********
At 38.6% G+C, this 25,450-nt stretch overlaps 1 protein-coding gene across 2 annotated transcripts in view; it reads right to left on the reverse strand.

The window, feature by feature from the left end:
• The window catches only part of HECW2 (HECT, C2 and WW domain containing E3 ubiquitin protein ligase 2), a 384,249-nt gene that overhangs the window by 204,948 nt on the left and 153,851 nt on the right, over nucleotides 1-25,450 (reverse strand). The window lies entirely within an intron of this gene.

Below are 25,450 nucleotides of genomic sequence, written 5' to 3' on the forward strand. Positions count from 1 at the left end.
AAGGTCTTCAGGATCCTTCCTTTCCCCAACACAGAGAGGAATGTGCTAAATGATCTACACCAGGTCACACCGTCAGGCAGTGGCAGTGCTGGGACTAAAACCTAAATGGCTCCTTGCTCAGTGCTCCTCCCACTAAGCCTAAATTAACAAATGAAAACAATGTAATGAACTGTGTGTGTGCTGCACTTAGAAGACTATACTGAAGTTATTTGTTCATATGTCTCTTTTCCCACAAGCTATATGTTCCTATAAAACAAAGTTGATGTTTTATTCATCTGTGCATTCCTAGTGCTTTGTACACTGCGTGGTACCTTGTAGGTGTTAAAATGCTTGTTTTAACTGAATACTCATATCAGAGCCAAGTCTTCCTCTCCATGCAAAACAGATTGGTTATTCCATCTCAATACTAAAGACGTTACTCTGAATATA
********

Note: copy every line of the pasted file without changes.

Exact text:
At 38.6% G+C, this 25,450-nt stretch overlaps 1 protein-coding gene across 2 annotated transcripts in view; it reads right to left on the reverse strand.

The window, feature by feature from the left end:
• The window catches only part of HECW2 (HECT, C2 and WW domain containing E3 ubiquitin protein ligase 2), a 384,249-nt gene that overhangs the window by 204,948 nt on the left and 153,851 nt on the right, over nucleotides 1-25,450 (reverse strand). The window lies entirely within an intron of this gene.

Below are 25,450 nucleotides of genomic sequence, written 5' to 3' on the forward strand. Positions count from 1 at the left end.
AAGGTCTTCAGGATCCTTCCTTTCCCCAACACAGAGAGGAATGTGCTAAATGATCTACACCAGGTCACACCGTCAGGCAGTGGCAGTGCTGGGACTAAAACCTAAATGGCTCCTTGCTCAGTGCTCCTCCCACTAAGCCTAAATTAACAAATGAAAACAATGTAATGAACTGTGTGTGTGCTGCACTTAGAAGACTATACTGAAGTTATTTGTTCATATGTCTCTTTTCCCACAAGCTATATGTTCCTATAAAACAAAGTTGATGTTTTATTCATCTGTGCATTCCTAGTGCTTTGTACACTGCGTGGTACCTTGTAGGTGTTAAAATGCTTGTTTTAACTGAATACTCATATCAGAGCCAAGTCTTCCTCTCCATGCAAAACAGATTGGTTATTCCATCTCAATACTAAAGACGTTACTCTGAATATA